When planespotting, the Dreamliner is easy to identify due to the raked wingtips, where the tip has a greater wing sweep than the rest of the wing.
“Instead of plastic window shades, the windows use electrochromism-based smart glass allowing flight attendants and passengers to adjust five levels of sunlight and visibility to their liking, reducing cabin glare while maintaining a view to the outside world, but the most opaque setting still has some transparency.”
Here you can see no shade, full shade, and partial shade of the windows.
Okay, enough about the aircraft already. Let’s get to Akumal!
We have an Airbnb directly on the beach. There are hotels nearby, but not too close, so we basically have a private beach. Sweet.
See? This is what happens when you travel during the time when the less adventurous have sequestered themselves: the beach belongs to you.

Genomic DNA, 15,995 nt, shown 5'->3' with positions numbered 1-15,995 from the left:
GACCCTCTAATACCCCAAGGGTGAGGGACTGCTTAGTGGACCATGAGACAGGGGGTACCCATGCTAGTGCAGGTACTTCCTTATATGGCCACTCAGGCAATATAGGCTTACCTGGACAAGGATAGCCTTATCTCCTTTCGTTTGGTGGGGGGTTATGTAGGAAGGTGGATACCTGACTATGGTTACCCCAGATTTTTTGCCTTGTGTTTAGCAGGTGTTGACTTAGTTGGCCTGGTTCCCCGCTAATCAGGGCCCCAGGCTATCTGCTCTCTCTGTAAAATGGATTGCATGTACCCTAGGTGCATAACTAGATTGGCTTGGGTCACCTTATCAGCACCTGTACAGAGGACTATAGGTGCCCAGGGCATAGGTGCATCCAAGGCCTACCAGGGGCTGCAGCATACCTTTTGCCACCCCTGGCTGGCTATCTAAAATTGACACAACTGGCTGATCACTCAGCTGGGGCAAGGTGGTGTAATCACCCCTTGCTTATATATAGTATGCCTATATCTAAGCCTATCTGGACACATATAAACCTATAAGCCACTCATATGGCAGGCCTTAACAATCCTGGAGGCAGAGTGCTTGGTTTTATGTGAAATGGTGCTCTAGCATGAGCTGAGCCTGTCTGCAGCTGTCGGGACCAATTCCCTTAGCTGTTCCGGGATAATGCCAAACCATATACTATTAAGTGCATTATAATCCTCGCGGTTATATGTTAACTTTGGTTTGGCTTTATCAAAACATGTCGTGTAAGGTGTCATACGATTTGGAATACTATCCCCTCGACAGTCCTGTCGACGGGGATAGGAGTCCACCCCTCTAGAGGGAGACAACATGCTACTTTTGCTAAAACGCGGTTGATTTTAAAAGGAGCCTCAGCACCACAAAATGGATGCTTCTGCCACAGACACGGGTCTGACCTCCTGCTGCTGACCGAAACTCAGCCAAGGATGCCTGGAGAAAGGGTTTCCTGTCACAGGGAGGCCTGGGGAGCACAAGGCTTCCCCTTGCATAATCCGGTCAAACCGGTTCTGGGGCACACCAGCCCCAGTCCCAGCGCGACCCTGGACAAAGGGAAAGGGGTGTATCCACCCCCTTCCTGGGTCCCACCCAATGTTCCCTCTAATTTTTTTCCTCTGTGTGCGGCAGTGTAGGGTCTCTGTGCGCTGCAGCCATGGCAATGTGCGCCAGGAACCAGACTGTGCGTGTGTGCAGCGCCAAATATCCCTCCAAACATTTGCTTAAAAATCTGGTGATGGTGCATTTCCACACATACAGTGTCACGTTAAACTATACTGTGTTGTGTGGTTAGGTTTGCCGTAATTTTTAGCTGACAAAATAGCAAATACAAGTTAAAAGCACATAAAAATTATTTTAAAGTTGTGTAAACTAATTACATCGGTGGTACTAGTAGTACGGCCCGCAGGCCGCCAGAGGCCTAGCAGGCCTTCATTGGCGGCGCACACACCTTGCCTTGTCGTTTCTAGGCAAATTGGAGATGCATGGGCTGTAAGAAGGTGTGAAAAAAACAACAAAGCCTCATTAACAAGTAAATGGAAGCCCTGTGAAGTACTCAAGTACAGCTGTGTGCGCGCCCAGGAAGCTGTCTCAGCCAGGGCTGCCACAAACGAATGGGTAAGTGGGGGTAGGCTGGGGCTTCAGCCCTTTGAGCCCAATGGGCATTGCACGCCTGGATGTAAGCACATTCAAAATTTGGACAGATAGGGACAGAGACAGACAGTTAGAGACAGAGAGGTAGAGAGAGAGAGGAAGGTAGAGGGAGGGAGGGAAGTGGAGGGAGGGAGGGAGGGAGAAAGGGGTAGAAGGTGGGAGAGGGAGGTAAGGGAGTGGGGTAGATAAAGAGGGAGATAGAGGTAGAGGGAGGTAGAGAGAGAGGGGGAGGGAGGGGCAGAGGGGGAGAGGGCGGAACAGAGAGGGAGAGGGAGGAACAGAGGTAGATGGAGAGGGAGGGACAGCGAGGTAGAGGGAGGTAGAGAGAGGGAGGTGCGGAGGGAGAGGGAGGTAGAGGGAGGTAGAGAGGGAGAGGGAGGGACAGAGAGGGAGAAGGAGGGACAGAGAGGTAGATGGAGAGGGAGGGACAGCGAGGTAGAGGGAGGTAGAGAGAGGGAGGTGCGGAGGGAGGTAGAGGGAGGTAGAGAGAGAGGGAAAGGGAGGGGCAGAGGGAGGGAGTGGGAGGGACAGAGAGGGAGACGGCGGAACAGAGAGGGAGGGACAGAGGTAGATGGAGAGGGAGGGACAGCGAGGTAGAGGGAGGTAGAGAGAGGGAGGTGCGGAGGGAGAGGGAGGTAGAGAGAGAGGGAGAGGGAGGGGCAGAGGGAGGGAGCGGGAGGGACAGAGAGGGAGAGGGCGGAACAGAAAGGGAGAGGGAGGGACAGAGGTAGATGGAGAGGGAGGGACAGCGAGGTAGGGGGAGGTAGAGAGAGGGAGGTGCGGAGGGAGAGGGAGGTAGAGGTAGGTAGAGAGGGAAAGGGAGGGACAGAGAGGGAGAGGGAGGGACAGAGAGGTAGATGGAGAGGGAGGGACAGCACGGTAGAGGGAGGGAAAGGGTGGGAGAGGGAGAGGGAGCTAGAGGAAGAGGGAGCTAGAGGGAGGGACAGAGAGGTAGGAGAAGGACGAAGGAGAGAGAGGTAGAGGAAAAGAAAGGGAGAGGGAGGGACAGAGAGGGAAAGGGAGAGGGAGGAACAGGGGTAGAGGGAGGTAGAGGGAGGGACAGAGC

From the patio, we can walk directly on to the sand and into the water. But we don’t. See that brown stuff at the edge of the beach? That’s Sargassum, a brown macroalgea common to the Caribbean, and important in maintaining the coastal ecosystems. “However, beginning in 2011, unprecedented quantities of Sargassum began inundating coastal areas in record amounts. Coastlines in Brazil, the Caribbean, Gulf of Mexico, and the east coast of Florida saw quantities of sargassum wash ashore up to three feet deep.” It’s pretty nasty to walk through, and it doesn’t go away.